The PM won a confidence vote last night but was humiliated by seeing 117 of her own MPs call for her to go.
Today Brexiteers kept up the pressure on Mrs May – insisting the narrow margin of her victory isn't enough to carry on.
She is attending a summit of EU leaders this afternoon where she will beg them for a better Brexit deal.
The PM admitted yesterday she needs to junk the hated "Irish backstop" or she'll never get her withdrawal deal through the Commons.
But European leaders have insisted all week that there's no chance of changing the legally binding parts of the treaty.
In a welcome boost for the PM, Austrian leader Sebastian Kurz said he was "glad" to see her win – but she still has to win over more powerful figures such as Angela Merkel.
Mrs May will be allotted just ten minutes tonight to make her case at a dinner with the 27 other EU chiefs, and will also seek to hold one-on-one meetings to beg them to save her skin.
Several of the Tory rebel ringleaders claimed Mrs May was fatally damaged by last night's vote.
Steve Baker compared her to Margaret Thatcher, who resigned a week after winning a narrow majority of her MPs.
Peter Bone blasted today: "The result was very damaging to the Prime Minister."
One Brexiteer even claimed they'd rather see a snap election than let Mrs May carry on, telling The Times: "I’d much rather face the voters on this than just go along with it."
Other Brexit-backing MPs stopped short of calling for her to quit but warned she must completely overhaul the withdrawal agreement.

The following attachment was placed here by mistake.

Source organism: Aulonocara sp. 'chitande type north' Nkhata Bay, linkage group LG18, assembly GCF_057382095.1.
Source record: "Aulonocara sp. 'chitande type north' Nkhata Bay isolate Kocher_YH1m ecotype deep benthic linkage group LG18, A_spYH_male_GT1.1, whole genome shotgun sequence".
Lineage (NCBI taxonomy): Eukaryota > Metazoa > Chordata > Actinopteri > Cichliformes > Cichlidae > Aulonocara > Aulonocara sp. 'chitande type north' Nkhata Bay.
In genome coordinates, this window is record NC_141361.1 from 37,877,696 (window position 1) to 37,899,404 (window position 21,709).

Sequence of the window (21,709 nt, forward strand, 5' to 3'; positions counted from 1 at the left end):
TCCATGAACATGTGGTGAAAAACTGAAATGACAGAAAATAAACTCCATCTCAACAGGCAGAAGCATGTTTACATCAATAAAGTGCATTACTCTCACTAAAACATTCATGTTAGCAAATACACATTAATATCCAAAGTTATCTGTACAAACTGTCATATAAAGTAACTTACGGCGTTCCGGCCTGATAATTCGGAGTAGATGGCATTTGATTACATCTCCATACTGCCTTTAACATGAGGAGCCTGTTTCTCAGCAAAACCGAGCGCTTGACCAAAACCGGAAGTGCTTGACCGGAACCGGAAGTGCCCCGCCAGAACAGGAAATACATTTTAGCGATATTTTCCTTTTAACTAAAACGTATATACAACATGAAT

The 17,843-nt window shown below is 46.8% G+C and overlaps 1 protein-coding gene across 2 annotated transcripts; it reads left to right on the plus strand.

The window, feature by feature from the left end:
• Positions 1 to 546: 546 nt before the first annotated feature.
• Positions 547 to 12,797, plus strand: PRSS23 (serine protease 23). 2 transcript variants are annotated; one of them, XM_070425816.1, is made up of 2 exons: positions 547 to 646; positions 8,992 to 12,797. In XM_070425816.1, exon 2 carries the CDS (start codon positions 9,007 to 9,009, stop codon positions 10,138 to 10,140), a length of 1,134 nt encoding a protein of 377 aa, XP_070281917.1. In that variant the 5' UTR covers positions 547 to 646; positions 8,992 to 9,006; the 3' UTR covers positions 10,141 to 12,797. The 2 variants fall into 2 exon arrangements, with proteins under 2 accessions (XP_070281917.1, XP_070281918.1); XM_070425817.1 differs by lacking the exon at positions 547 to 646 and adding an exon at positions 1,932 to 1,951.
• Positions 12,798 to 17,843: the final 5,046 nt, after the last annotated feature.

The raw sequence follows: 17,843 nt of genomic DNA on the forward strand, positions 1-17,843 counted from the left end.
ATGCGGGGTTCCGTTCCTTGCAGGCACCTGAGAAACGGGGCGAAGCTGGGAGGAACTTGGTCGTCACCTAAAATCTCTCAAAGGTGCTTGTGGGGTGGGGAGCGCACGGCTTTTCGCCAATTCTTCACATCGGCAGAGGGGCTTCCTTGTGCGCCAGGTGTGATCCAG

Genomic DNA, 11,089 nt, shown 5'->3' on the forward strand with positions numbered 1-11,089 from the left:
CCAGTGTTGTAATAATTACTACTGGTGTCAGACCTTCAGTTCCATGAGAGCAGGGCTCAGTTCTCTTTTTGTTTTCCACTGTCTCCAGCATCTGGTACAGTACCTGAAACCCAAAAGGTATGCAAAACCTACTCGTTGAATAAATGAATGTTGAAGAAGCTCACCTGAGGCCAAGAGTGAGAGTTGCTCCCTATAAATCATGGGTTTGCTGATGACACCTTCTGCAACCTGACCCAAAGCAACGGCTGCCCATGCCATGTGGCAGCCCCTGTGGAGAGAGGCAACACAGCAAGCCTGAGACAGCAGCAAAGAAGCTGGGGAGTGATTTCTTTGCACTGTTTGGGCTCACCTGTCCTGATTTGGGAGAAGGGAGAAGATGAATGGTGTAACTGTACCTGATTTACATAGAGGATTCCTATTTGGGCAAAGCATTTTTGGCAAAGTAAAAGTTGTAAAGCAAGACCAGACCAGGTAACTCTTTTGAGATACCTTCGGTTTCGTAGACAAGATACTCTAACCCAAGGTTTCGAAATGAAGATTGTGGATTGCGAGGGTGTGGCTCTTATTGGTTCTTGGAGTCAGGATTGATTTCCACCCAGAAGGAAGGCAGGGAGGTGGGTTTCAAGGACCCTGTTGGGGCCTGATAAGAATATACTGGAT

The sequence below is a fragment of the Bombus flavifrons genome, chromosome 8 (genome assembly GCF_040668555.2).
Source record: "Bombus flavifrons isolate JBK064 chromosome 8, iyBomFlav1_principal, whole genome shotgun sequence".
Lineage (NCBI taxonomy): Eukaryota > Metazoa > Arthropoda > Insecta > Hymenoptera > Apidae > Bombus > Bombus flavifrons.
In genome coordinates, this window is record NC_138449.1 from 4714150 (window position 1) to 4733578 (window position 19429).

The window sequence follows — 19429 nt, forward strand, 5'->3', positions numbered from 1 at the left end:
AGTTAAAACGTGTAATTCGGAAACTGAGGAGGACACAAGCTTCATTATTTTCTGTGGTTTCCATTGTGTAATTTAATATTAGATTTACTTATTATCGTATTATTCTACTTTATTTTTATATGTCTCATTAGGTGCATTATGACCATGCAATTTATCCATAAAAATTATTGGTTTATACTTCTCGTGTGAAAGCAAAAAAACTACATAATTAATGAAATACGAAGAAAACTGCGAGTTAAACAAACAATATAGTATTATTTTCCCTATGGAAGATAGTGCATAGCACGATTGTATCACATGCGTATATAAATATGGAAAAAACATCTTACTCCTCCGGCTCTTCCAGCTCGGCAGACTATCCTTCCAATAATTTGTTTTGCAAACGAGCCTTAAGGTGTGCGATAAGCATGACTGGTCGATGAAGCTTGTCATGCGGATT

Ex-leader Iain Duncan Smith said: "They have to say to the EU your £39billion is fully at risk."
Anne-Marie Trevelyan added: "The Prime Minister now needs to ramp up government's preparedness for there being no signed treaty by March 29 so that businesses are ready.
"Then we have a decent negotiating position to get a deal which commands support of the House and actually is Brexit."
Pro-EU figures used the chaos to demand a second referendum.
Anti-Brexit Tory Sarah Wollaston said: "The inescapable fact is that the Commons has reached deadlock and the PM will eventually have to take her deal to the people to ask for their consent."
Labour's Stephen Doughty added: "This is a bad Brexit deal, and no one should believe any 'reassurances' that she returns with – as they are not worth the paper written on."
Nick Timothy, Mrs May's former chief of staff, concluded that the result would lead to either a "Norway-style" soft Brexit deal or a second referendum.
The PM's narrow win came after she promised not to lead the Tories into the next General Election, due for 2022.
But she failed to unite her party behind her, with warring factions openly taking potshots at each other.
And Mrs May's pledge to quit is set to ignite the contest to replace her as possible future leaders jostle for position.
Backbench boss Sir Graham Brady announced the 200-117 verdict in a Commons committee room at 9pm last night after a day of drama as Tory splits came out into the open.
The whole Cabinet publicly backed Mrs May while Brexiteer big beasts such as Boris Johnson and David Davis refused to confirm which way they were voting.
Speaking to MPs shortly before the ballots opened, Mrs May admitted she wouldn't be able to lead the party into the next election – meaning she must resign within two years.
And in a Downing Street speech after the result came out, the PM vowed to listen to her critics and squeeze more concessions out of Brussels.
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